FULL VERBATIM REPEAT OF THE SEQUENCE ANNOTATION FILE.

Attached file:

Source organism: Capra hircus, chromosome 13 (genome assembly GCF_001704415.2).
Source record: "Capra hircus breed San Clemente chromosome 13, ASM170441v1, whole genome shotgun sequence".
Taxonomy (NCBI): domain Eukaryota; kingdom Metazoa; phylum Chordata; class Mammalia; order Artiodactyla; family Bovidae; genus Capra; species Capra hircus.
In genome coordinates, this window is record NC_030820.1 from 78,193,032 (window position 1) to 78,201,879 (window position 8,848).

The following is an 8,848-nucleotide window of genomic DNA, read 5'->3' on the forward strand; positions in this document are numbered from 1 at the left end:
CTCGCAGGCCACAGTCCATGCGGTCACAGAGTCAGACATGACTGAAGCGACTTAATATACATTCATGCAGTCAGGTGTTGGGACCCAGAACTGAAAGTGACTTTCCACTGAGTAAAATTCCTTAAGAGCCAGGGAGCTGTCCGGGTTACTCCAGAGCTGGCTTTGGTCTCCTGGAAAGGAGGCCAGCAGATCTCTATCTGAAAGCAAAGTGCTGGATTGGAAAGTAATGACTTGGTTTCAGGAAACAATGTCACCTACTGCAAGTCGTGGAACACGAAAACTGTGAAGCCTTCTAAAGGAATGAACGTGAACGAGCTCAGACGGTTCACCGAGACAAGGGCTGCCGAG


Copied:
Source organism: Capra hircus, chromosome 13 (genome assembly GCF_001704415.2).
Source record: "Capra hircus breed San Clemente chromosome 13, ASM170441v1, whole genome shotgun sequence".
Taxonomy (NCBI): domain Eukaryota; kingdom Metazoa; phylum Chordata; class Mammalia; order Artiodactyla; family Bovidae; genus Capra; species Capra hircus.
In genome coordinates, this window is record NC_030820.1 from 78,193,032 (window position 1) to 78,201,879 (window position 8,848).

The following is an 8,848-nucleotide window of genomic DNA, read 5'->3' on the forward strand; positions in this document are numbered from 1 at the left end:
CTCGCAGGCCACAGTCCATGCGGTCACAGAGTCAGACATGACTGAAGCGACTTAATATACATTCATGCAGTCAGGTGTTGGGACCCAGAACTGAAAGTGACTTTCCACTGAGTAAAATTCCTTAAGAGCCAGGGAGCTGTCCGGGTTACTCCAGAGCTGGCTTTGGTCTCCTGGAAAGGAGGCCAGCAGATCTCTATCTGAAAGCAAAGTGCTGGATTGGAAAGTAATGACTTGGTTTCAGGAAACAATGTCACCTACTGCAAGTCGTGGAACACGAAAACTGTGAAGCCTTCTAAAGGAATGAACGTGAACGAGCTCAGACGGTTCACCGAGACAAGGGCTGCCGAG